Search tips
Search criteria

Results 1-20 (20)

Clipboard (0)

Select a Filter Below

more »
Year of Publication
Document Types
1.  Fast sequences MR imaging at the investigation of painful skeletal sites in patients with hip osteonecrosis 
SpringerPlus  2015;4:3.
Multiple osteonecrotic foci can be clinically silent when located in metaphyses and becomes painful when it affects juxta-articular areas. The purpose of this study was to assess the value of fast MR imaging to depict the underlying pathology in cases with skeletal pain other than the already diagnosed hip osteonecrosis.
Between 2008 and 2013, 49 patients with already diagnosed hip osteonecrosis reported symptoms of deep skeletal pain in an anatomical site different from the affected hip joint. All patients after thorough history & clinical examination underwent evaluation with x-rays and a single fat suppressed sequence with MR Imaging applying either T2-w TSE or STIR-TSE at the painful site. False positive and false negative findings were recorded for the conventional x-rays and compared to MRI.
Forty four (89.8%) patients were positive for osteonecrotic lesions in this study and 76 symptomatic osteonecrosis lesions were revealed at 14 distinct anatomic sites. The agreement between the x-ray findings and the MR imaging regarding osteonecrosis was 46.9%. Plain x-rays showed 43.4% sensitivity, 100% specificity, 100% positive predictive value and 10.4% negative predictive value.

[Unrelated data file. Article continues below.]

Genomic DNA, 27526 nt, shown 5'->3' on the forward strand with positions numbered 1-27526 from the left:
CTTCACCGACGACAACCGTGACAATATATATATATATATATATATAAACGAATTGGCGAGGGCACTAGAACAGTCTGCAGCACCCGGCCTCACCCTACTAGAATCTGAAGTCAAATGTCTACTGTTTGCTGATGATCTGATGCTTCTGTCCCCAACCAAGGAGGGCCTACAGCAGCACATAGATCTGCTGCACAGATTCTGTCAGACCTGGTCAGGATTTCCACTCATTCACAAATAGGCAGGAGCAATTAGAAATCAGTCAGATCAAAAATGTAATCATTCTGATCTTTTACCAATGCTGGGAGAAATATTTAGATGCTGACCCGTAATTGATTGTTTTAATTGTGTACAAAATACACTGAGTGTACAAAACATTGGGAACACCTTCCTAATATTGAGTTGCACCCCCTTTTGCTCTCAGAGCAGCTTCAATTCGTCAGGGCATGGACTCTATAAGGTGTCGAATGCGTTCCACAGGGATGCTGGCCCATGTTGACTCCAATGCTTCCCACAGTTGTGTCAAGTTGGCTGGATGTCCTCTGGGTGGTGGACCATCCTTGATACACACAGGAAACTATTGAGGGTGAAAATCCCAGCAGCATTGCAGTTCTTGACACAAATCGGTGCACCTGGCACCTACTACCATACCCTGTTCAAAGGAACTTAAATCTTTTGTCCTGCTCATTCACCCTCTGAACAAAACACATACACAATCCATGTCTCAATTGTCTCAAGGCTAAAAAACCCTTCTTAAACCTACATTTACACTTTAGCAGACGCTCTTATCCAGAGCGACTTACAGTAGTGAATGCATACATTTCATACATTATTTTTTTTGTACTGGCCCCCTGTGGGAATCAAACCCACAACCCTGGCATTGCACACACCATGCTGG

Fast MR imaging with fat suppressed sequences is necessary and adequate as a single method for the investigation of painful skeletal sites in patients with already diagnosed hip osteonecrosis. It allows early diagnosis of the potentially debilitating multiple juxta-articular lesions and consequently their prompt management.
PMCID: PMC4320216
Multifocal osteonecrosis; Hip osteonecrosis; Fast MRI sequences; Osteonecrosis
2.  Psychological Distress, Personality Traits and Functional Disability in Patients With Osteonecrosis of the Femoral Head 
The aim of the present study was to investigate personality traits, psychological distress and functional disability in patients with non-traumatic osteonecrosis of the femoral head (ONFH).
Sixty-seven patients participated in the study, 48 males and 19 females. The mean age was 37.6 years (SD: 10.92, range: 15 - 61). Seventy-five healthy individuals, age and sex matched, served as controls. Socio-demographic information and clinical data were collected. The following instruments were used: the General Health Questionnaire (GHQ-28), the Defence Style Questionnaire (DSQ) and the World Health Organization Disability Assessment Schedule II (WHO-DAS II).
Patients suffering from ONFH presented higher scores at the GHQ-28 compared to healthy controls (P < 0.001). Duration of disease (P < 0.047) and age (P < 0.023) were the main factors associated with psychological distress (P < 0.003). Personality traits such as image distorting (P < 0.025) and self-sacrificing (P < 0.029) were identified in patients with ONFH compared to healthy controls. Functional disability was associated with high scores at GHQ-28 scale (P < 0.001). The “adaptive personality structure”, as measured by DSQ was negatively associated with functional impairment (P < 0.022).
Patients with ONFH more commonly present symptoms of psychological distress associated with distinct functional clinical parameters. The present study also reveals the role of personality traits. Further investigation could specify the possible influence of psychopathology and personality traits or coping strategies on the course of disease.
PMCID: PMC4125328  PMID: 25110537
Osteonecrosis; Psychological distress; Functional disability; Personality traits
3.  Migfilin’s elimination from osteoarthritic chondrocytes further promotes the osteoarthritic phenotype via β-catenin upregulation